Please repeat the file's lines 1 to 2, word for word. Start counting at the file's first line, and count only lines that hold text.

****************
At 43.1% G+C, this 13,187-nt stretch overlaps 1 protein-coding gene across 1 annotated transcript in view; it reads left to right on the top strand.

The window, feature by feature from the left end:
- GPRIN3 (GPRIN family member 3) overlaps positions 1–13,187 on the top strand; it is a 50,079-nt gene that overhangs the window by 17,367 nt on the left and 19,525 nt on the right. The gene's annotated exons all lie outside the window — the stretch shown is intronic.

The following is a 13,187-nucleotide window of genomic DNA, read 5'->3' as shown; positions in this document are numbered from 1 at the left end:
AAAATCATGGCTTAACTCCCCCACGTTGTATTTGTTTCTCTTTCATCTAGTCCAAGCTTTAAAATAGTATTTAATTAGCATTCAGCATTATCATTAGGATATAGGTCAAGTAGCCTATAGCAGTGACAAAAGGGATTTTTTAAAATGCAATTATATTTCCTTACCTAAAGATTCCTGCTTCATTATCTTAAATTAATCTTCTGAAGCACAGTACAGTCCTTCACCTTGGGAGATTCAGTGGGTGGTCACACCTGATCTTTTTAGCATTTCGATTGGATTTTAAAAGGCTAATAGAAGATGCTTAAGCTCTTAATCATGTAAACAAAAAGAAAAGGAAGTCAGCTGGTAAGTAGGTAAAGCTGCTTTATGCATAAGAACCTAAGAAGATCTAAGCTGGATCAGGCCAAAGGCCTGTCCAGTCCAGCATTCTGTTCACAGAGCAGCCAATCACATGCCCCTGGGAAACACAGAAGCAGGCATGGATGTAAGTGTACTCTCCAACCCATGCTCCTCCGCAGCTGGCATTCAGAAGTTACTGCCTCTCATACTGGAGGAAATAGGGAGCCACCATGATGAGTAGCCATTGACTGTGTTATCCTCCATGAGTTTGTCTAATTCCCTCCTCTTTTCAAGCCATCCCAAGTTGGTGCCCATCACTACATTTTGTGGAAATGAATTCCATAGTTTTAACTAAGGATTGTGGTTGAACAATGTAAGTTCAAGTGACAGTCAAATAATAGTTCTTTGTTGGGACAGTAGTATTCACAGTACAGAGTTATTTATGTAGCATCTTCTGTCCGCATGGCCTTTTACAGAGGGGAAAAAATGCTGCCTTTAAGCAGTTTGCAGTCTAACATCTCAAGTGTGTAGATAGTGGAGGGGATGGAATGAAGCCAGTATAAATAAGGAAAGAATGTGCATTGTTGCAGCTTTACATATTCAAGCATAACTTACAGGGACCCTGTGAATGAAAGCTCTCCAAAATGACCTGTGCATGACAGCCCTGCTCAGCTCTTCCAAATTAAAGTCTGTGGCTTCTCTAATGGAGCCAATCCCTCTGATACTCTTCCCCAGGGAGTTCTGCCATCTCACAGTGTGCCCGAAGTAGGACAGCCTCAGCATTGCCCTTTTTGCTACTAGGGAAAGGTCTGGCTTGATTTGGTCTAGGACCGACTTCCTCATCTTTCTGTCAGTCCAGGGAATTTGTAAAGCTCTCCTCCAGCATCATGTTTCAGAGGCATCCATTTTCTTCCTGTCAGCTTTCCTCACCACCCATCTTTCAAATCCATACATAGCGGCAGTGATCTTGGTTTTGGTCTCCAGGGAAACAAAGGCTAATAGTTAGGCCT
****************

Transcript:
At 43.1% G+C, this 13,187-nt stretch overlaps 1 protein-coding gene across 1 annotated transcript in view; it reads left to right on the top strand.

The window, feature by feature from the left end: